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Year 2001 No.156 , September 18, 2001 ARCHIVE HOME SEARCH SUBSCRIBE

The Beliefs the Prime Minister Holds Strongly

Workers' Daily Internet Edition : Article Index :

The Beliefs the Prime Minister Holds Strongly

Letter to the Editor:
Moving On

International News In Brief
Iran’s President Proposes UN Summit against Terrorism
UN Staff Hold Solemn Ceremony
Czech NATO Envoy Says Attacks on US Could Speed Up Fighters Purchase

Inevitable Ring to the Unimaginable

US Attorney General Seeks Greater Power for Justice Department

US Government Reviews CIA Policies

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The Beliefs the Prime Minister Holds Strongly

Tony Blair made a statement to the specially recalled House of Commons last Friday, September 14.

Though the Prime Minister preached "reason, democracy and tolerance", his message was one of irrationality, intolerance and war.

The Prime Minister believes "so passionately" in "basic democratic values" that he can say that it is "right that Parliament, the fount of our own democracy, makes its democratic voice heard". It is absolutely certain that all democratic people unite in agreeing that taking the lives of so many innocent people cannot be justified. But anger rises when Tony Blair will not acknowledge responsibility for taking the lives of innocent men, women and children in Iraq, through the open and covert operations of the armed forces and intelligence services in the Balkans, the Far East and so many other places. And also because this "democratic voice" of Parliament is not being made heard to debate the issues.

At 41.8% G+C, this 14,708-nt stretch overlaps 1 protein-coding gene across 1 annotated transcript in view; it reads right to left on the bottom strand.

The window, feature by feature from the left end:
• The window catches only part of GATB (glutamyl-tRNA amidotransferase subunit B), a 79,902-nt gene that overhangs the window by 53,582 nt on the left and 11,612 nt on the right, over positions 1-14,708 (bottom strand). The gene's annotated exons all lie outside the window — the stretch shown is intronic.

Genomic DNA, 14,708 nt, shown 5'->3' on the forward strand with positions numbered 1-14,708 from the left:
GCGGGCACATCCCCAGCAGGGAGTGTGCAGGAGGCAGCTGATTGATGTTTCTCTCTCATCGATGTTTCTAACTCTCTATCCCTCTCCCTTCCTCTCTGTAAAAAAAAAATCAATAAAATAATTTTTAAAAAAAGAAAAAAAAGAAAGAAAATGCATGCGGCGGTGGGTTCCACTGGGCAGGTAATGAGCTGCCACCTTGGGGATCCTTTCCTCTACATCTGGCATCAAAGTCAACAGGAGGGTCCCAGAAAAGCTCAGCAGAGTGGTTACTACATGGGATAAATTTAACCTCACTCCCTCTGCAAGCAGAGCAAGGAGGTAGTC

Tony Blair generously admitted that there would be "different shades of opinion heard today". But it is glaringly obvious that whatever different shades of opinion there would be, the objective is set the Tony Blair and his circle, namely to further the aims of armed action which is supposed to wipe out the evil of terrorism. One cannot admit that the Prime Minister does not realise that such action cannot and is not designed to do any such thing.